After Trump lost Arizona to President Joe Biden by just over 10,000 votes two years ago, he and his followers sold a slew of election-fraud charges that fell apart under investigation.
Two years later, the state is still crucial. Democrats had slim leads in too-close-to-call elections for governor and the U.S. Senate on Wednesday.
Trump and some of his followers attempted to exaggerate difficulties with ballot scanning at around 25% of voting places in Maricopa County, which includes Phoenix and the bulk of the state's population.
"The most troubling issue is how those isolated occurrences are being utilized to disseminate misinformation and lies surrounding the election in an attempt to undermine people's trust and faith in the election," said Sylvia Albert, voting and elections director for the nonpartisan group Common Cause.
The uncertainty was generated by codes on ballots that were written too lightly to be seen by computerized tabulators. Affected voters were given the option of leaving their votes in a secured box at their polling location to be tallied at a central office on Wednesday, or taking them to another voting location on Tuesday.
In a tweet on his social network, Trump seized on the issue. He said that the incident, which resembled a voting issue in New Jersey's Mercer County, was an attempt by Democrats to "steal the election."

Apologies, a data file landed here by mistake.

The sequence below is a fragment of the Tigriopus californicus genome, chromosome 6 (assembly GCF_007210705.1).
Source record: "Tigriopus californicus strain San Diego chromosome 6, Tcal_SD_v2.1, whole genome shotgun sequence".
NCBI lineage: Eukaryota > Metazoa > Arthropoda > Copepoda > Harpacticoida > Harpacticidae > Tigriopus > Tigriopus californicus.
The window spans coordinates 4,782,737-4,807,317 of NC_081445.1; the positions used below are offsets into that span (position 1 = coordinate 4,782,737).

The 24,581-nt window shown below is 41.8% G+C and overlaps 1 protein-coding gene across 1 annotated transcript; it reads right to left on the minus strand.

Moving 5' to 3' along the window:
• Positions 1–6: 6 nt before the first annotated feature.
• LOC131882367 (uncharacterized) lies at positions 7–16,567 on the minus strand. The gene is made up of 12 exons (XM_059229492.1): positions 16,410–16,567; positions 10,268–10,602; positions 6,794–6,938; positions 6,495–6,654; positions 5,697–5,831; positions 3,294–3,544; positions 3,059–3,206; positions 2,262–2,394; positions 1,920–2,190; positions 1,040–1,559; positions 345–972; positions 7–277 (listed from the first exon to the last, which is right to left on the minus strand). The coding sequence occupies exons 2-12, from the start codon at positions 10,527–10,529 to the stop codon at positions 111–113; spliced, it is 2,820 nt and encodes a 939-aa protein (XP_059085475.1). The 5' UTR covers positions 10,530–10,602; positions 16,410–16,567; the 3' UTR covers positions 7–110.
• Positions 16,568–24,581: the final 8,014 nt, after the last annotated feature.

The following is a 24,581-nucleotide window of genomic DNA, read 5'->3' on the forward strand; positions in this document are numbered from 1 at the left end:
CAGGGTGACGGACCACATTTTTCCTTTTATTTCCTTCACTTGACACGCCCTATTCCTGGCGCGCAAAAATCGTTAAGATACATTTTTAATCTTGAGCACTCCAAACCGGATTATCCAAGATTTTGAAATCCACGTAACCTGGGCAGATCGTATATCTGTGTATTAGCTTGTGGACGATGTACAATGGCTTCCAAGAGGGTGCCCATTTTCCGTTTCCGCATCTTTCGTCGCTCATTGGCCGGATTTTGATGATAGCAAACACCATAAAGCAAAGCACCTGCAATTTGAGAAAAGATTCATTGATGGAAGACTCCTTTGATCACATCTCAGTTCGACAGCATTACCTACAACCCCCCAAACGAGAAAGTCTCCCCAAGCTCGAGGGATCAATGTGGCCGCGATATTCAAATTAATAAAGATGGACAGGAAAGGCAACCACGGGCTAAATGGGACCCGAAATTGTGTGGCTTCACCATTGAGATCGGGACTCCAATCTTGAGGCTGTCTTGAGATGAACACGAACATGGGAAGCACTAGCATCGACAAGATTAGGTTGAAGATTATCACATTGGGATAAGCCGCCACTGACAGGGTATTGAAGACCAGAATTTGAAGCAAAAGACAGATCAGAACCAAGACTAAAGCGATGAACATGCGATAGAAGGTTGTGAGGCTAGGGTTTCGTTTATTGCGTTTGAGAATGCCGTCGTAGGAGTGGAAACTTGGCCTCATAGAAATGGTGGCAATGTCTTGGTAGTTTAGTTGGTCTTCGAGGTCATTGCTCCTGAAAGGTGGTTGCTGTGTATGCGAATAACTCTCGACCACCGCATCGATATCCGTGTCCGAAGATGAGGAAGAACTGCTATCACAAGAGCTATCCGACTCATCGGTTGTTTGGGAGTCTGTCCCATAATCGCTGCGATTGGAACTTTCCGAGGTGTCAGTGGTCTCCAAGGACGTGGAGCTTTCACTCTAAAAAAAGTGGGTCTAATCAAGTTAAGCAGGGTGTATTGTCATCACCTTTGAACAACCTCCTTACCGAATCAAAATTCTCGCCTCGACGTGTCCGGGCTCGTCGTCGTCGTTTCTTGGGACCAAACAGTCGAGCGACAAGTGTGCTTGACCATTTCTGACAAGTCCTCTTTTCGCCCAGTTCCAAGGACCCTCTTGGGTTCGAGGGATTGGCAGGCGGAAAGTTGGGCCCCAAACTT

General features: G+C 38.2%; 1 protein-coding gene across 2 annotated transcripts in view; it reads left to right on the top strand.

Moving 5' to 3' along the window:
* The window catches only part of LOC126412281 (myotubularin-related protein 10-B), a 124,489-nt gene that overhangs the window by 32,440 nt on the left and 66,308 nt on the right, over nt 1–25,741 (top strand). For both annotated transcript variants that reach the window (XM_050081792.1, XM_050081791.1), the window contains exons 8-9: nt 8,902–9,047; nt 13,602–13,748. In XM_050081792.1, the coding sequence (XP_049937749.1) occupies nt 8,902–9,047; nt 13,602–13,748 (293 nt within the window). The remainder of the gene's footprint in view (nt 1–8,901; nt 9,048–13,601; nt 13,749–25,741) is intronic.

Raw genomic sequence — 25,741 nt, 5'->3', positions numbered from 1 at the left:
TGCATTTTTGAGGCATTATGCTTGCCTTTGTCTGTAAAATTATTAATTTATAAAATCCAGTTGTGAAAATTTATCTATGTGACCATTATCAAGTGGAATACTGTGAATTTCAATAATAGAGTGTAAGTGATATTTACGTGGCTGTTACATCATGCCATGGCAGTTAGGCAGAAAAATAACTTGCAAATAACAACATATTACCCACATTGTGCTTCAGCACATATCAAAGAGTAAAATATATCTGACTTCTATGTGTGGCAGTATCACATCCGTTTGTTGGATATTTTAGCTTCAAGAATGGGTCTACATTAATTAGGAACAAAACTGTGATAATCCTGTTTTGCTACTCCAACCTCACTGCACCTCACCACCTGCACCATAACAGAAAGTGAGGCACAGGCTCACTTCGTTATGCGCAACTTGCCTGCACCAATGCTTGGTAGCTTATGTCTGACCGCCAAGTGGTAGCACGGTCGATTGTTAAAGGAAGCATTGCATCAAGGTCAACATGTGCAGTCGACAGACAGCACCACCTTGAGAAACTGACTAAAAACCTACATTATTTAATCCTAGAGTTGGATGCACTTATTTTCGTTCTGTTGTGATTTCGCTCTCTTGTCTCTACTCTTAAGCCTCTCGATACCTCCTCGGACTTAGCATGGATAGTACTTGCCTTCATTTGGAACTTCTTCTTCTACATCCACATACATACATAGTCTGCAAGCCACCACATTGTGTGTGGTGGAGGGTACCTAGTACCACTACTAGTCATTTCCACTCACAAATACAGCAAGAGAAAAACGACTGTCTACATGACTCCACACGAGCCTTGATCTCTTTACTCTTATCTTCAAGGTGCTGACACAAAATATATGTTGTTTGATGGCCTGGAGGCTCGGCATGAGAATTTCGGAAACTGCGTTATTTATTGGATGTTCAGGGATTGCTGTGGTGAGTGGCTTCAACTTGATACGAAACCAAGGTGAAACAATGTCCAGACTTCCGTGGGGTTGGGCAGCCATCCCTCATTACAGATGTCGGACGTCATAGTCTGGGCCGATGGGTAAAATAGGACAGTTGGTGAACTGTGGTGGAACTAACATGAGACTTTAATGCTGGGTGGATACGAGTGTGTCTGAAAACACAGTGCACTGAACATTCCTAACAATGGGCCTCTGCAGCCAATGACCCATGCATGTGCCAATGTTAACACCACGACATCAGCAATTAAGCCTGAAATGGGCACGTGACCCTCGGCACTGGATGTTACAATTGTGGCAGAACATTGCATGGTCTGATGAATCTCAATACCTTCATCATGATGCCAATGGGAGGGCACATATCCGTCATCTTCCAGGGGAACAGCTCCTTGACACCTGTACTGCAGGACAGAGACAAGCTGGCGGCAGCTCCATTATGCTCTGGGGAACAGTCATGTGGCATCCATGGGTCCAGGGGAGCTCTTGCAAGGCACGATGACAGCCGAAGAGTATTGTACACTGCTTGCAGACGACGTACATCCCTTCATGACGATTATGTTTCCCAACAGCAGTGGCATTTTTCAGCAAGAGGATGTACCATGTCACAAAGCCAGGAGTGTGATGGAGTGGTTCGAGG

"Every national election has difficulties like this someplace," said Lawrence Norden, senior director of the Brennan Center for Justice's Elections and Government Program. "The fact that we're still talking about them the next day indicates that there was a concerted attempt to weaponize these sorts of things."
The Republican official in charge of the Maricopa County election apologized for the inconvenience and promised that every lawful vote will be counted regardless of the method voters choose.
However, Kari Lake, the Republican candidate for governor, advised her supporters that they should only leave the ballot to be counted later if they were unable to wait – and that they should not carry it to another polling station.
Lake's late-night message to supporters on Tuesday was solely focused on electoral problems.